When a couple divorces or otherwise separates, it is common for a child to live with one parent most of the time and spend certain specified time periods with the other parent. In this scenario, the primary custodial parent may be entitled to financial support for the child from the other parent. If you find yourself on either side of this situation, you should be aware of the rules for calculating child support under New Jersey law.
Both parents have a duty to financially support their child; if the parents are married and living together, they presumably would combine their incomes and resources in order to support their child. In accordance with this concept, New Jersey law uses an income shares model , or the combined net incomes of the parents, in determining what amount of child support is appropriate in a particular case. The court first will determine each parent’s gross income, which generally includes income from most sources, including wages, salary, tips, unemployment benefits, disability benefits, workers’ compensation benefits, and even gambling winnings. The court then deducts certain necessary expenses from each parent’s gross income, such as taxes, alimony, and other child support payments, in order to arrive at each parent’s net income. The court then uses the appropriate schedule of child support awards and child support guidelines worksheet in order to determine a parent’s child support obligation. Ultimately, every child support award takes into account the average amounts that a parent spends on a child’s basic financial needs, the number of children in the family, each parent’s net income, and the amount of parenting time that the noncustodial parent spends with the child.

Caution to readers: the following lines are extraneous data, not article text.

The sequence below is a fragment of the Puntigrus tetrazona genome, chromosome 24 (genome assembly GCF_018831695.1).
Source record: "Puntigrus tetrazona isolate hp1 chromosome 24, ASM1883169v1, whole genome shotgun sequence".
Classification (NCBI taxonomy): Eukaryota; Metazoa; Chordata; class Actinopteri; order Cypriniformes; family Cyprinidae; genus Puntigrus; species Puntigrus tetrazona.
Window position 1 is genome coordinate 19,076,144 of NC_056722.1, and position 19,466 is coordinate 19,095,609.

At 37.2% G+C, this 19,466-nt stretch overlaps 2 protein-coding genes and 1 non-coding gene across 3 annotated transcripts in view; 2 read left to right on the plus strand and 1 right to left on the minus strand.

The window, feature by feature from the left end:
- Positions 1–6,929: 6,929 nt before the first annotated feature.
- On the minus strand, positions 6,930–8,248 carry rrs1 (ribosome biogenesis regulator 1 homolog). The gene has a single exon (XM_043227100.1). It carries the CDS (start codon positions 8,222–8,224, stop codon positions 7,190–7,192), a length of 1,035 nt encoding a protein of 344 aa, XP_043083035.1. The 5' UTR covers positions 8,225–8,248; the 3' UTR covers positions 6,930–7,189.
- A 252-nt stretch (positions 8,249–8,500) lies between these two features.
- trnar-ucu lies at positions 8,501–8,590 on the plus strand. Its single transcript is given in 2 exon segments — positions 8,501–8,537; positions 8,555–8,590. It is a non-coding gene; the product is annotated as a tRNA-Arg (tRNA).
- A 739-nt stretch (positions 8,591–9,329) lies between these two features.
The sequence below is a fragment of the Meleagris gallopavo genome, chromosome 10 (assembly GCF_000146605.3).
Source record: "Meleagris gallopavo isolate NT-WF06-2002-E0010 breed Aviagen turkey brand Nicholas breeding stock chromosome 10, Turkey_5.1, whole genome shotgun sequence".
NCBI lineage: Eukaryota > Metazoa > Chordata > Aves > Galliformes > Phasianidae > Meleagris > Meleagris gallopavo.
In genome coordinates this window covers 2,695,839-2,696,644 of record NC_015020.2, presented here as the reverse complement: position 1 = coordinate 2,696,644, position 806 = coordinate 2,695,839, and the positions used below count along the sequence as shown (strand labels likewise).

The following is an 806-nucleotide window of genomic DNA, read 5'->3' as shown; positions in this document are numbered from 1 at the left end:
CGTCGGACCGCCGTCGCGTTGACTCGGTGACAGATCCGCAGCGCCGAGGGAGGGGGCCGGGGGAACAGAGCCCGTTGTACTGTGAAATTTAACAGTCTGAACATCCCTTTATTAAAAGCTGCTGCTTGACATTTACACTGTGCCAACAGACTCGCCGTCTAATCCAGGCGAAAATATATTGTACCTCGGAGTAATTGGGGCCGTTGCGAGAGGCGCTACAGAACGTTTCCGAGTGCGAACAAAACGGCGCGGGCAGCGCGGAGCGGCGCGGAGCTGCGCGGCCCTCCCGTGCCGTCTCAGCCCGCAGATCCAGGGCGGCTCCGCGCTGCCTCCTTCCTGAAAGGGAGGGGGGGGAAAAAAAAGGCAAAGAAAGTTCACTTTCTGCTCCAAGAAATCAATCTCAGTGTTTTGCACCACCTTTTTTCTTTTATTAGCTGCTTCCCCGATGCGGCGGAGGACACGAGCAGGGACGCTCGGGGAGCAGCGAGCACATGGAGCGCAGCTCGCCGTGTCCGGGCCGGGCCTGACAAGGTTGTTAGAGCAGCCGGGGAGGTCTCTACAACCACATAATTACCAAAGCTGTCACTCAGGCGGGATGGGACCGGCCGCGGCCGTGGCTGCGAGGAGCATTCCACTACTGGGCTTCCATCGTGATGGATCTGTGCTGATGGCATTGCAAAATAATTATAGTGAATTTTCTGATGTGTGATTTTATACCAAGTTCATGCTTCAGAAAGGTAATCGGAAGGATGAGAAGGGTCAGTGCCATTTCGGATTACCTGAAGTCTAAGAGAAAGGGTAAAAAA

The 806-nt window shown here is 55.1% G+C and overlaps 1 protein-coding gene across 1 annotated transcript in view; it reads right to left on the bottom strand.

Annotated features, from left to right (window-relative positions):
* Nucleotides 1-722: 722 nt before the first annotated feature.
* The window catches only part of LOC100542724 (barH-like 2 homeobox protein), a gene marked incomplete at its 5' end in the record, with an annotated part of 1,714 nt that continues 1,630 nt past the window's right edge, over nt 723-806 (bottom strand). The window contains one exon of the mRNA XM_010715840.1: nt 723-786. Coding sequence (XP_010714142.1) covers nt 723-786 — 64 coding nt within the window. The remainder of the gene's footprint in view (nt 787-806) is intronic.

In addition to a parent’s base child support obligation, there are other child-related expenses that a court must consider in arriving at a final child support award. These expenses include things like work-related child care costs, health insurance premiums, and the costs of transportation for the purposes of parenting time. If a court determines that a certain expense is necessary, then the parties can include that expense in the child support calculation before a final amount of support is determined.
Calculating child support is not always as easy as it might initially seem, particularly in families with complex earnings or other unique situations. Whether your case involves the calculation of child support or another family law-related matter, our New Jersey family law attorneys can guide you through every step of the proceedings necessary to resolving your legal matter. Our role is to be here to answer all of your questions, calm your concerns, present your potential options, and help you to make any necessary decisions. At Argentino Family Law & Advocacy, LLC, we have represented the interests of countless families and children in all types of family law proceedings. Contact our office today at (973) 868-0958 or by e-mail at email@example.com and set up a time to talk with us about your case.